In the last few weeks my husband has taken it upon himself to redecorate. My house is an absolute shambles with carpet pulled up, paint pots, big and small, dotted around the place, old sheets strewn across the underlay that is now the only thing between us and the concrete. There’s masking tape on all my window surrounds. I’d say he’d nearly tape me up if I didn’t make myself scarce at times. You can imagine the scene and between you, me and the gatepost, I’d put money on the pandemic being over before normality is restored in our household. It will be lovely when it’s finished, I keep telling myself. I’d even lend a hand only I’m next to useless after a spinal fusion, only good for keeping the household in clean clothes and hot dinners. And with the keto diet I’m on, the latter is proving a challenge and all.
Don’t get me wrong; it could be a lot worse and it is for so many right now. With schools closed in Ireland, my sister, a teacher, is holed up in Cork with the one son, while the other son is working in a hospital in Dublin. We don’t know who to worry about more; the nephew at the front line or the older rellies in lockdown in care homes. Or indeed my mother, living alone. She and I are the ones most familiar with self-isolation. She’s been doing it more or less since my Dad died years ago, God love her. Life just isn’t the same without him, but she makes the best of it.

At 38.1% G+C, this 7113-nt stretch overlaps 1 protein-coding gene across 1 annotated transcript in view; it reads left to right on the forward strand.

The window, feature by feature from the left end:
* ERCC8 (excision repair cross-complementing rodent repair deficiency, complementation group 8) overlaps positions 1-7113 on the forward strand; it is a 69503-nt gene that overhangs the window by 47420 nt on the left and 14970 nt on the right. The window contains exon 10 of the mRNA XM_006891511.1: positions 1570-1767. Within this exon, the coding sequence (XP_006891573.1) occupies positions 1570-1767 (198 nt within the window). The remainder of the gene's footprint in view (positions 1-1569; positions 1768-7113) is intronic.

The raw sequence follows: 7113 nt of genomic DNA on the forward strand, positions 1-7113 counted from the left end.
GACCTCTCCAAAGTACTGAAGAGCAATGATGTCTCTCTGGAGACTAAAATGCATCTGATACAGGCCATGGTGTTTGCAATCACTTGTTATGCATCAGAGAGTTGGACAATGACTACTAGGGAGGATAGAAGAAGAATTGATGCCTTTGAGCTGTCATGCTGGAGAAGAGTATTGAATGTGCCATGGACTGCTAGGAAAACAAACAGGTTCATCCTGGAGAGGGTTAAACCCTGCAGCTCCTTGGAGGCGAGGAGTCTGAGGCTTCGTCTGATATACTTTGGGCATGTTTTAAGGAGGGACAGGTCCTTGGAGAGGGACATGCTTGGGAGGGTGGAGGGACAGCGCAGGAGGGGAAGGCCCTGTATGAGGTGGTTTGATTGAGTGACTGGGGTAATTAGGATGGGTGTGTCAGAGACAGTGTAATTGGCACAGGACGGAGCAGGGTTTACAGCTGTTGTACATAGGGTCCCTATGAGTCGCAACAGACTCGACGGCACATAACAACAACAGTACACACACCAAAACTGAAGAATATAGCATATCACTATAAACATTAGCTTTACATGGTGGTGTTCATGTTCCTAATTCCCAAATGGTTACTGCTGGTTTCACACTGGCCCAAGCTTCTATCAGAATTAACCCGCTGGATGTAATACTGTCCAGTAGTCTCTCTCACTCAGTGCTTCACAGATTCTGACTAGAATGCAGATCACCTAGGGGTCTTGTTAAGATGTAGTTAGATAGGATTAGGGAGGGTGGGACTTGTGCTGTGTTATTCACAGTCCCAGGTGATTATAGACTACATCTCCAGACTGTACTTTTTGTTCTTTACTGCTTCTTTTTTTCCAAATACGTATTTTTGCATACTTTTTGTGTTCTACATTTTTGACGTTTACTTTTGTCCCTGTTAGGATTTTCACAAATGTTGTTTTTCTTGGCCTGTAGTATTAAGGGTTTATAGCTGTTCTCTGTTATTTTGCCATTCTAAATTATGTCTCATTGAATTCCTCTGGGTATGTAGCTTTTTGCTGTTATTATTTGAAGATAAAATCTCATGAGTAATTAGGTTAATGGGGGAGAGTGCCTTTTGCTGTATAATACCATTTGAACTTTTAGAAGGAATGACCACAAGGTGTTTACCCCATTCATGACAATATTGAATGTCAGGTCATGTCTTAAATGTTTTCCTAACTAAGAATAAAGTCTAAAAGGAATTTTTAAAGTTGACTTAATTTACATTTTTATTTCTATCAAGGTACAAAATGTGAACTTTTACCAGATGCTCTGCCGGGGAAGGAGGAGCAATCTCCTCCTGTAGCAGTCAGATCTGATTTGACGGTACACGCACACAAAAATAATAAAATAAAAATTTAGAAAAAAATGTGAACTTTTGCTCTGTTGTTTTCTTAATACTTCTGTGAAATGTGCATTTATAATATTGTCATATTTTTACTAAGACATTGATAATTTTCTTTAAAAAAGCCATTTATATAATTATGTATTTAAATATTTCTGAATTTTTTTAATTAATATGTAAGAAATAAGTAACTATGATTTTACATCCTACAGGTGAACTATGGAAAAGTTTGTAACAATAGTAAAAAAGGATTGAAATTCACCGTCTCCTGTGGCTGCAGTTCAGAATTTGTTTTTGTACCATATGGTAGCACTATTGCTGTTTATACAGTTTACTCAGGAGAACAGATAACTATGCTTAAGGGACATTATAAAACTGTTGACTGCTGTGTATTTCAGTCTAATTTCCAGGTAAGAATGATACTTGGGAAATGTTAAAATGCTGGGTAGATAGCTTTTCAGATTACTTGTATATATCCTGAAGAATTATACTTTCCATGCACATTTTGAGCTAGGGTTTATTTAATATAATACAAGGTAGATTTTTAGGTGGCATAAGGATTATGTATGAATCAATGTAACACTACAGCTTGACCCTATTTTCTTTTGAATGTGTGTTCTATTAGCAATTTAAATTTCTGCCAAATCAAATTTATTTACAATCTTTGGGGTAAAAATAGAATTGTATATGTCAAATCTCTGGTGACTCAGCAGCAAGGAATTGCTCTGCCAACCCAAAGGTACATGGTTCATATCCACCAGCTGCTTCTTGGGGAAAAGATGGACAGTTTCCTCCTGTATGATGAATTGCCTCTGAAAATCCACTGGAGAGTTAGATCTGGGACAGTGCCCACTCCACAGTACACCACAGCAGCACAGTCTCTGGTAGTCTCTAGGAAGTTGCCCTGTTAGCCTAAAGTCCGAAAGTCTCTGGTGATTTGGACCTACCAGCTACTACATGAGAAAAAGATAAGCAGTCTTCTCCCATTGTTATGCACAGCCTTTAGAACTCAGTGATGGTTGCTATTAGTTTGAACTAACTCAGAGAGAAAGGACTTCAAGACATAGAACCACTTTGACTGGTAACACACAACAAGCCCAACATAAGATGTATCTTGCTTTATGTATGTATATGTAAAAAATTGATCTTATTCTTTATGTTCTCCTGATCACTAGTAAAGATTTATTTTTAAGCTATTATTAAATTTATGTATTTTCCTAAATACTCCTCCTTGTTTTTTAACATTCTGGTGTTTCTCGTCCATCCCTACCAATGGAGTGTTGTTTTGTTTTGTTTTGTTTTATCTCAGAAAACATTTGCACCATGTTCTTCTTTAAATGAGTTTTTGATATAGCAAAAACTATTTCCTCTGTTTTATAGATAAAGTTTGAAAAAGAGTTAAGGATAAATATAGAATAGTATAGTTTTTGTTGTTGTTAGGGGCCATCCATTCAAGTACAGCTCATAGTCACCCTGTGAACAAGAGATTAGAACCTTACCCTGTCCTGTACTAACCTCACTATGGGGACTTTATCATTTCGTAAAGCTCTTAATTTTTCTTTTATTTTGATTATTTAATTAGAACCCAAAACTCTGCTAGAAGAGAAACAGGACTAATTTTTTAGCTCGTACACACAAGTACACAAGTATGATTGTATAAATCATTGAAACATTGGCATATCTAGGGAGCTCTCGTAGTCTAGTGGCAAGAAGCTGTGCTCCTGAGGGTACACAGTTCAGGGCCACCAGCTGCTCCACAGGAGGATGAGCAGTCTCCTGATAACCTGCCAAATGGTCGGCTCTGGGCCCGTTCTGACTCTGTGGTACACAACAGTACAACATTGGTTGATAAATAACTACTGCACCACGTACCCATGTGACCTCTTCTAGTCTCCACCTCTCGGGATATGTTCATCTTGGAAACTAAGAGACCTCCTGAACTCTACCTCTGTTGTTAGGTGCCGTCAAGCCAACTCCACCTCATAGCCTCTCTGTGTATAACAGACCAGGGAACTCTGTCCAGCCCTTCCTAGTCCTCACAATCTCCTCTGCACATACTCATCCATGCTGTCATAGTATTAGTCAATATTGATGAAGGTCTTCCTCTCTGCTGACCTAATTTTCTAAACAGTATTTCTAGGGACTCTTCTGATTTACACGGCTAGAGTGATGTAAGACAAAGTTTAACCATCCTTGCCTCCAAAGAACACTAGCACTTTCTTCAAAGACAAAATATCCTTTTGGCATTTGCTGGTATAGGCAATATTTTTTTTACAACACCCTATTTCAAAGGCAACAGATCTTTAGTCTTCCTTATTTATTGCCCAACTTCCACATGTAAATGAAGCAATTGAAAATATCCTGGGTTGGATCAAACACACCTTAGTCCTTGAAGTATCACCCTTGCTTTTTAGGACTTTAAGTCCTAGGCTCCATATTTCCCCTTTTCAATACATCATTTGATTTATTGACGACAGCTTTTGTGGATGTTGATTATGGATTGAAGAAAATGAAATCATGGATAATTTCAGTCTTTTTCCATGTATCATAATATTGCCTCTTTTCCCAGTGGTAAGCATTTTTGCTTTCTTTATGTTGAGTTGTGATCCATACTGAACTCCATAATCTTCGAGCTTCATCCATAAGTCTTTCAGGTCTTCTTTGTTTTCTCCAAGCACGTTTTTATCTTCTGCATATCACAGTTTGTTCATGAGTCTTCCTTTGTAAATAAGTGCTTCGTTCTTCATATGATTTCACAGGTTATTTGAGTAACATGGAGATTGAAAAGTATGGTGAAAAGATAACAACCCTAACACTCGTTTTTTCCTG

As a writer, I spend days alone, but I always had the option to push myself out the door and go and write in a café. Even if the writing isn’t great on a particular day, at least there’s material going in by osmosis or something like that. Still, they say a writer must read, so I’ll have more time than ever to indulge that particular passion. Except the first thing the husband asked me to do when inspired to redecorate was pack away the books so he could move the bookcase. And how typical, it’s the very books I’ve had a mind to read or actually needed that are sealed up. Even on Saint Patrick’s Day, I had to google the recipe for soda bread. The shame of it! Never a confident cook, I’ve always consulted the Little Irish Cook Book I received from a dear friend about twenty-five years ago.
With the writing inertia that seems to go with continuous updates on the corona virus, I thought to finally read the works of Henry Lawson I’d picked up at a school fundraiser to broaden my limited knowledge of Australian literature. Packed away of course. The only books left out are dictionaries and texts on writing. In amongst them, thankfully, is Big Magic by Elizabeth Gilbert. To be honest, the way the uncertainty around the virus is going, I could do with a bit of Liz’s magic to push me out of my current funk. Having just received an offer of another two-book deal, I have work to do. In my head, I’m trying to focus on life after corona and being ready for it.
As borders close, I’m demented from fraught conversations with adult children about where to be and how quickly to get there. I have the one home, with another who just moved from Adelaide to Hobart for study currently packing and booking the boat back to be with her boyfriend in South Australia. But I’m keeping the head down, keeping calm and carrying on as the advice goes. I will get to my writing, I will reopen those boxes and read those precious books and hopefully we will be spared this deadly infection and have a brighter, fresher house and future to look forward to by the end of it.